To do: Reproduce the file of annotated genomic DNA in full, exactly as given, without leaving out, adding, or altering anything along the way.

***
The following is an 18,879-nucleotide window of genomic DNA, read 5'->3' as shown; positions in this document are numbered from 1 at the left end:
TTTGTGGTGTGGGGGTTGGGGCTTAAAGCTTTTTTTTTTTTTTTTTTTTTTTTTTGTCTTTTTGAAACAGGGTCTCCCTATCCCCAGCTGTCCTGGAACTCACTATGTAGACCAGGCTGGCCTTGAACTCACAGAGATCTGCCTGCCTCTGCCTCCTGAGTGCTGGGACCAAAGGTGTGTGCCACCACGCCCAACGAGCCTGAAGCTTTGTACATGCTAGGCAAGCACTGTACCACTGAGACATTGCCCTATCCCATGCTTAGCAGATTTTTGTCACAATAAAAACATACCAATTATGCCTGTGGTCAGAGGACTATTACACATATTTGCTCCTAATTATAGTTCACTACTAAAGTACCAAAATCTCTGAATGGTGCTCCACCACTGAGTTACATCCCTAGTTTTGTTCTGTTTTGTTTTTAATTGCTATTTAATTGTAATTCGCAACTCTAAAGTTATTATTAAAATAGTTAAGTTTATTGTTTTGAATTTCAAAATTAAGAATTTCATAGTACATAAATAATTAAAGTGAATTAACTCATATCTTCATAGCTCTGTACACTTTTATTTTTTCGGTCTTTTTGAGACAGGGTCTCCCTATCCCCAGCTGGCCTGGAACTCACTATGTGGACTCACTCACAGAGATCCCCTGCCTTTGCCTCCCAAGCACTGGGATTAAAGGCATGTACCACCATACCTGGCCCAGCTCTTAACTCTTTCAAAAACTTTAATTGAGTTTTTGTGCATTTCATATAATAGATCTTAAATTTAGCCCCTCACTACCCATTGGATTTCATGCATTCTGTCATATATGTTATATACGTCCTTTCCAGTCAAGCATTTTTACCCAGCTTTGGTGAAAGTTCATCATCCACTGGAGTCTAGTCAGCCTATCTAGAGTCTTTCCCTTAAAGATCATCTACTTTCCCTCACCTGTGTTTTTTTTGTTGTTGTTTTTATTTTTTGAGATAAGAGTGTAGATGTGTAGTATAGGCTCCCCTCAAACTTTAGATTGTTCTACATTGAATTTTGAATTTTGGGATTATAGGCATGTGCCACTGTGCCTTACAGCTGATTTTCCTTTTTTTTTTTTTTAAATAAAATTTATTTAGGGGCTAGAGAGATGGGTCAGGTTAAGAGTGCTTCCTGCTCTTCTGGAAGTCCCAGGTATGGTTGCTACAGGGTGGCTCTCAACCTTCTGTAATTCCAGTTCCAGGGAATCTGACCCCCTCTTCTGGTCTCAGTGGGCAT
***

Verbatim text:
The following is an 18,879-nucleotide window of genomic DNA, read 5'->3' as shown; positions in this document are numbered from 1 at the left end:
TTTGTGGTGTGGGGGTTGGGGCTTAAAGCTTTTTTTTTTTTTTTTTTTTTTTTTTGTCTTTTTGAAACAGGGTCTCCCTATCCCCAGCTGTCCTGGAACTCACTATGTAGACCAGGCTGGCCTTGAACTCACAGAGATCTGCCTGCCTCTGCCTCCTGAGTGCTGGGACCAAAGGTGTGTGCCACCACGCCCAACGAGCCTGAAGCTTTGTACATGCTAGGCAAGCACTGTACCACTGAGACATTGCCCTATCCCATGCTTAGCAGATTTTTGTCACAATAAAAACATACCAATTATGCCTGTGGTCAGAGGACTATTACACATATTTGCTCCTAATTATAGTTCACTACTAAAGTACCAAAATCTCTGAATGGTGCTCCACCACTGAGTTACATCCCTAGTTTTGTTCTGTTTTGTTTTTAATTGCTATTTAATTGTAATTCGCAACTCTAAAGTTATTATTAAAATAGTTAAGTTTATTGTTTTGAATTTCAAAATTAAGAATTTCATAGTACATAAATAATTAAAGTGAATTAACTCATATCTTCATAGCTCTGTACACTTTTATTTTTTCGGTCTTTTTGAGACAGGGTCTCCCTATCCCCAGCTGGCCTGGAACTCACTATGTGGACTCACTCACAGAGATCCCCTGCCTTTGCCTCCCAAGCACTGGGATTAAAGGCATGTACCACCATACCTGGCCCAGCTCTTAACTCTTTCAAAAACTTTAATTGAGTTTTTGTGCATTTCATATAATAGATCTTAAATTTAGCCCCTCACTACCCATTGGATTTCATGCATTCTGTCATATATGTTATATACGTCCTTTCCAGTCAAGCATTTTTACCCAGCTTTGGTGAAAGTTCATCATCCACTGGAGTCTAGTCAGCCTATCTAGAGTCTTTCCCTTAAAGATCATCTACTTTCCCTCACCTGTGTTTTTTTTGTTGTTGTTTTTATTTTTTGAGATAAGAGTGTAGATGTGTAGTATAGGCTCCCCTCAAACTTTAGATTGTTCTACATTGAATTTTGAATTTTGGGATTATAGGCATGTGCCACTGTGCCTTACAGCTGATTTTCCTTTTTTTTTTTTTTAAATAAAATTTATTTAGGGGCTAGAGAGATGGGTCAGGTTAAGAGTGCTTCCTGCTCTTCTGGAAGTCCCAGGTATGGTTGCTACAGGGTGGCTCTCAACCTTCTGTAATTCCAGTTCCAGGGAATCTGACCCCCTCTTCTGGTCTCAGTGGGCAT